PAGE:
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GOP senators push for quick, partial reopening of economy

Some Republican senators are calling to quickly reopen parts of the economy shuttered by the coronavirus pandemic, but are warning that it won't be an instantaneous return to normal.

The goalpost setting comes as President TrumpDonald TrumpNYT: Rep. Perry played role in alleged Trump plan to oust acting AG Arizona GOP censures top state Republicans McCain, Flake and Ducey Biden and UK prime minister discuss NATO, multilateralism during call MORE has appeared eager for restrictions to be scaled back soon, initially claiming he had "total" authority to make the call. He has eased off those comments amid pushback from individual governors, though has named an economic task force to help come up with a strategy for reopening the country.

Sen. John CornynJohn CornynTrump impeachment trial to begin week of Feb. 8 Limbaugh falsely says Biden didn't win legitimately while reacting to inauguration Top Texas Democratic Party staffers to step down after underwhelming election results MORE (R-Texas) on Wednesday warned that the country reopening would likely mirror how restrictions and stay-at-home orders went into place: By location and a piecemeal lifting of social distancing measures. 

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"I think what happens is we begin to open up the way we shut down, and that's where our governors and our mayors and our county judges look at local conditions," Cornyn told "The Mark Davis Show."

"Now that hopefully we've hit the peak ... we can think about in each of these circumstances, in each of these states, what the right set of protocols are to begin to open our economy and let people go back to work," he added.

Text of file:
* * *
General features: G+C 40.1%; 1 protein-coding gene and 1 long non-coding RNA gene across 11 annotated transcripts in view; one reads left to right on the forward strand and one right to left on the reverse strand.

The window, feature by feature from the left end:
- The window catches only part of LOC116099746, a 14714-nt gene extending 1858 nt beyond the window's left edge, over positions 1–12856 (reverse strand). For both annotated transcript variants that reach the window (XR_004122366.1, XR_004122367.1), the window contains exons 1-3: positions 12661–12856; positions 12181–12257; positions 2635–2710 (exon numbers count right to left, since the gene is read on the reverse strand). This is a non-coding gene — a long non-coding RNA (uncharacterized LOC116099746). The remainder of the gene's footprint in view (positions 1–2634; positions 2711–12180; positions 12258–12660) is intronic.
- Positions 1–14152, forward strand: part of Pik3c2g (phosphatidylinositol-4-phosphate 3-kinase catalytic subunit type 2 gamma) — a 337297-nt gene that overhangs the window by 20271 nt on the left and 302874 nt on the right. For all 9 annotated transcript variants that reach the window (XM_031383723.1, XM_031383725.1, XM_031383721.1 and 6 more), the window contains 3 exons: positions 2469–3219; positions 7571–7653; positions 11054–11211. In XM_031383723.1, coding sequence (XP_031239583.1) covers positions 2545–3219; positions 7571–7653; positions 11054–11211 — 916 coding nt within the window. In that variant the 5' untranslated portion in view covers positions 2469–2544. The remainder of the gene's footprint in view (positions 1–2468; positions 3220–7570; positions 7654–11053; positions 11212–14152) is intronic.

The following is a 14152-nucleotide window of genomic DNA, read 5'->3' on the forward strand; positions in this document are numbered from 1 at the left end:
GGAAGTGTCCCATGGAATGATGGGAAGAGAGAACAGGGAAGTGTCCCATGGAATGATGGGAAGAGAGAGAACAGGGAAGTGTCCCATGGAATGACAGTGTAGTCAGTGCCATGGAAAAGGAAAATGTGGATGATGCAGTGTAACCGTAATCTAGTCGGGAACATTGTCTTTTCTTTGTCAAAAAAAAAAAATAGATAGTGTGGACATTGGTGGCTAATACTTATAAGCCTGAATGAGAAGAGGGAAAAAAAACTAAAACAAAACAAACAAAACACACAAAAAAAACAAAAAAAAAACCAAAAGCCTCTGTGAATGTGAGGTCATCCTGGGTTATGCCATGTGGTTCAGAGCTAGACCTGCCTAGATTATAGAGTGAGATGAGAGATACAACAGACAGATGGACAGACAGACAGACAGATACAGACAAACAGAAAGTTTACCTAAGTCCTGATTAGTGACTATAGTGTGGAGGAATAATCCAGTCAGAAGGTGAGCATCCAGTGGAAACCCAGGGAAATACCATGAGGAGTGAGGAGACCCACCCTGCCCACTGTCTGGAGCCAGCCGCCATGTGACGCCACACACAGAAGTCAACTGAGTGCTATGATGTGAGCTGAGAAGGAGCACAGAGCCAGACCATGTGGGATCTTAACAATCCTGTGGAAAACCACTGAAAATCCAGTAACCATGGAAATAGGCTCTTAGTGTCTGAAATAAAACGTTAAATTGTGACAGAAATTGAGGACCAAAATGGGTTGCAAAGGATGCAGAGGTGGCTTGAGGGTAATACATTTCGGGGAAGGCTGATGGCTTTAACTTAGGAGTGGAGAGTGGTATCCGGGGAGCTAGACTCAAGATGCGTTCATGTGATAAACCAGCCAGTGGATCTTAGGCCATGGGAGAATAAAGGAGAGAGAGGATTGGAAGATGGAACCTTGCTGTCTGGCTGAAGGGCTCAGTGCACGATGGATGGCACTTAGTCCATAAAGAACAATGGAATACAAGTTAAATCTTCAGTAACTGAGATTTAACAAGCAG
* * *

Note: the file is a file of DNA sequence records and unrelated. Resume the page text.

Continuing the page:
Sen. Ted CruzRafael (Ted) Edward CruzBiden leans on Obama-era appointees on climate Ethics complaint filed against Biggs, Cawthorn and Gosar over Capitol riot Hawley, Cruz see approval ratings dip in wake of Capitol riot: poll MORE (R-Texas) told a local TV station that it is "time for Texans to go back to work," but he noted that the same guidelines for states like Texas did not make sense, for example, in New York City — the epicenter of the outbreak in the U.S.

"It needs to be dependent upon the particular facts and circumstances in the particular region. ... It may be that when people go back to work that they wear a mask and gloves for some period of time to limit the spread of disease. We’ve seen that all the time," he told KCBD.

Approximately 95 percent of the country is currently living under a stay-at-home order. Five states — Arkansas, Iowa, Nebraska, North Dakota and South Dakota — do not have any stay-at-home orders. 

Trump said Tuesday that he thought some state governments would be able to reopen their economies by May 1. 

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“The day will be very close because certain states as you know are in a much different condition and are in a much different place than other states. It’s going to be very very close. Maybe even before the date of May 1,” he said.

He added in a tweet on Wednesday that "we are having very productive calls with the leaders of every sector of the economy who are all-in on getting America back to work, and soon. More to come!"

Republicans acknowledge that the situation is in flux, but are pushing for governments to start planning for how to reopen shuttered sectors. 

“Now is the time to begin the discussion on how we slowly, gradually reopen our economy, because we are doing enormous damage every week that goes by where people are not allowed to work,” Sen. Pat ToomeyPatrick (Pat) Joseph ToomeyGovernment used Patriot Act to gather website visitor logs in 2019 Appeals court rules NSA's bulk phone data collection illegal Dunford withdraws from consideration to chair coronavirus oversight panel MORE (R-Pa.) told WPXI, a Pittsburgh TV station.

“I don’t think we can afford to wait and keep the economy closed until we have a massive scale of antibody testing capability," he added.

Sen. David Perdue (R-Ga.) warned about the "human cost" of closing the country and noted that Trump called him over the weekend to discuss reopening the economy.